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The Devastating Death Of Legendary Comic Writer Alan Grant

Alan Grant, the iconic Scottish comic writer who was part of the "British Invasion of American comics" in the 1980's, has passed away at the age of 73. The sad news was first reported by his wife, Susan, who posted a brief but heartwrenching statement on Facebook: "I have no words. Alan died this morning." Grant was admired as one of the most prolific "Batman" writers who helped introduce new characters like the Ventriloquist, Anarky, Victor Zsasz, and the Ratcatcher, who was most recently depicted by Taika Waititi and Daniela Melchior in "The Suicide Squad."

Grant was also known for his work with John Wagner on "Judge Dredd," and for writing several Batman and Judge Dredd crossover issues (via DC Database). Grant also wrote for many of 2000 AD and DC Comics' most popular properties, including "Judge Anderson," "Strontium Dog," "Lobo," "Tarzan," and "Tank Girl" (via Simon & Schuster). While he's more recognized for his work with DC Comics and 2000 AD, he also worked for Marvel Comics, writing stories for "Silver Surfer," "Incredible Hulk," and "Nick Fury." In 1992 Grant received an Inkpot Award for his contribution to the comics world.

Grant's legacy goes beyond the world of comics

Despite so many of his characters being in television and films, Alan Grant was accessible to his fans and did what he could to connect with the public and get more people interested in comic books. Following a 2001 foot and mouth disease outbreak, Grant and his wife, Sue, created the Moniaive Folk Festival and Comic Festival to help revive their community (via Visit Moniaive). And after COVID-19 hit, Grant once again went above and beyond to help.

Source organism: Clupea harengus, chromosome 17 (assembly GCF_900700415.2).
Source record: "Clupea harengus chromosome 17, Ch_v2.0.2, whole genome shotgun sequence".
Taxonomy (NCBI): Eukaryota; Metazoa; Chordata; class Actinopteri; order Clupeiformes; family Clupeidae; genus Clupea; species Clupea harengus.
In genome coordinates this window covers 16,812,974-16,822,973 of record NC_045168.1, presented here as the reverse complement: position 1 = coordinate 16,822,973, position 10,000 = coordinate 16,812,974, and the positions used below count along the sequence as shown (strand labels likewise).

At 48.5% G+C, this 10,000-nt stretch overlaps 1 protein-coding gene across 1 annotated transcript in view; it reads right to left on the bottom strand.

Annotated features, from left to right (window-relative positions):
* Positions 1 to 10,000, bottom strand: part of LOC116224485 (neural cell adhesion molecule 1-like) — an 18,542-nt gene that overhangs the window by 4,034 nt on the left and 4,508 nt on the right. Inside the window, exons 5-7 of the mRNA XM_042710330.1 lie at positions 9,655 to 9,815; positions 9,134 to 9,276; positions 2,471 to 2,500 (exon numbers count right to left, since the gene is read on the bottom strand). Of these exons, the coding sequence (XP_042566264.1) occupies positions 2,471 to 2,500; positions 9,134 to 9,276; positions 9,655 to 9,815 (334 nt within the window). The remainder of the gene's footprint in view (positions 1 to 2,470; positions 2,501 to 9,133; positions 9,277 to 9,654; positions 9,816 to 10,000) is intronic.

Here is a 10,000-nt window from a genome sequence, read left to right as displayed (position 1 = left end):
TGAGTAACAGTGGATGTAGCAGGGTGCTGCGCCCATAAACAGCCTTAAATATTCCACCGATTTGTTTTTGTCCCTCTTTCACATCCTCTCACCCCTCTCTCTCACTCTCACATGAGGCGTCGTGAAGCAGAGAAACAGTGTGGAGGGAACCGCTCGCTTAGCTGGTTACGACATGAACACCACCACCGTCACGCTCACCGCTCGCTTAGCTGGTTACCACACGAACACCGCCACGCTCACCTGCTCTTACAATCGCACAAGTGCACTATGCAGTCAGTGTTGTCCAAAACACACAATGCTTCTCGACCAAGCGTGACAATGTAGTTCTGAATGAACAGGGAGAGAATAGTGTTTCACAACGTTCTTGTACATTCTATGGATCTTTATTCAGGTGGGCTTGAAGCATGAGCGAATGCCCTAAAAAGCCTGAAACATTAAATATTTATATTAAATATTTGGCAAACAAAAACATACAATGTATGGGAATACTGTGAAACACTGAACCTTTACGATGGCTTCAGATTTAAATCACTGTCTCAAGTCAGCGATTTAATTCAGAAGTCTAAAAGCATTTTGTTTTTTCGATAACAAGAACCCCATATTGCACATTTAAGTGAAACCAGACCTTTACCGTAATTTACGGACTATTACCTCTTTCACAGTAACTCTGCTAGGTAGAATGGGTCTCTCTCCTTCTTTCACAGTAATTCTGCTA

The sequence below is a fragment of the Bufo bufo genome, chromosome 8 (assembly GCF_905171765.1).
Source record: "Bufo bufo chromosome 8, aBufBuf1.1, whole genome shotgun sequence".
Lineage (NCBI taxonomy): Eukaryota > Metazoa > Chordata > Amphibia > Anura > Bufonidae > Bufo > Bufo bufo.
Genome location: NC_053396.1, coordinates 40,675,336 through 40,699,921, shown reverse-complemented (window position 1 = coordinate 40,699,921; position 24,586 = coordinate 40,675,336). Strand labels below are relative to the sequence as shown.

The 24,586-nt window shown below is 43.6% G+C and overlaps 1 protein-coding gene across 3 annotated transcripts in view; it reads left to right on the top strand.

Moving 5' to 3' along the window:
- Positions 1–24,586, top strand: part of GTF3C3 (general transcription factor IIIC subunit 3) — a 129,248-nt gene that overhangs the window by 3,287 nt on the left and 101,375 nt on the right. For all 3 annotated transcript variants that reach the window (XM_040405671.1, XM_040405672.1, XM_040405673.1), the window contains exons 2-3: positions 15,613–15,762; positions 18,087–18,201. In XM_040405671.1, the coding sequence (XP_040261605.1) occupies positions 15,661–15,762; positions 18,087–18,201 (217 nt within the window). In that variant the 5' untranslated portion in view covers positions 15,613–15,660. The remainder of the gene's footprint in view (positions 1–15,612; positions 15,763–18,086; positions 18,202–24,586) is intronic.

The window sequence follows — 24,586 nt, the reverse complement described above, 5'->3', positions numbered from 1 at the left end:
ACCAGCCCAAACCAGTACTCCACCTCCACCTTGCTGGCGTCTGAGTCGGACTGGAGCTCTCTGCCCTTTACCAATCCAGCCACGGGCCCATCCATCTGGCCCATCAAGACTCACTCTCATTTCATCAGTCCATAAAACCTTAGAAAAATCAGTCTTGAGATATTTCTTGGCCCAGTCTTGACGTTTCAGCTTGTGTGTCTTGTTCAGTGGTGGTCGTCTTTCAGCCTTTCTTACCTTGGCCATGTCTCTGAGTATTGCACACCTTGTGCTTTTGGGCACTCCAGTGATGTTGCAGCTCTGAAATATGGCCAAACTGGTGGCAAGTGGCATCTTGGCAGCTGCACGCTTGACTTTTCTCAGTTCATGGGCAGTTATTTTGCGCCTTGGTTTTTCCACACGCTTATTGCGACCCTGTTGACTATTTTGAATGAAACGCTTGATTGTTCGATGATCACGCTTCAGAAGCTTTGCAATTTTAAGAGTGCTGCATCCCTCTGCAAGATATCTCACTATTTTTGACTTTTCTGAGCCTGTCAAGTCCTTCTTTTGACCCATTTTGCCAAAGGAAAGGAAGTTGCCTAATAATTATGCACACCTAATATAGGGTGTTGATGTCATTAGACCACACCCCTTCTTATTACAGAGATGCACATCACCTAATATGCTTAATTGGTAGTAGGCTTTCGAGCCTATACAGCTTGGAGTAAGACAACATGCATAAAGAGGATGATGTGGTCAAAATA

In 2020, Grant asked locals in his village of Moniaive to help write their own stories about their lives in lockdown during the pandemic. Called "Moniaive Fights Back," the funds raised from the comic went to a financial recovery fund for the community, called Revitalise Moniaive. Because of demand for the comic, it even had to be reprinted. "It's absolutely amazing," Grant told The Daily Telegraph. "And I can't fault the artwork. We've had contributions from villagers from four years old to 88, and they've done an amazing job. The comic really is a treat."

Grant will be remembered as not only a trailblazing writer, but also someone who used his influence for good, helping the community around him. As comic writer PJ Holden wrote on Twitter, "A man whose contribution to comics is immense and I'm sure would've deserved something from the honours system but who would have had no hesitation in disdainfully refusing it."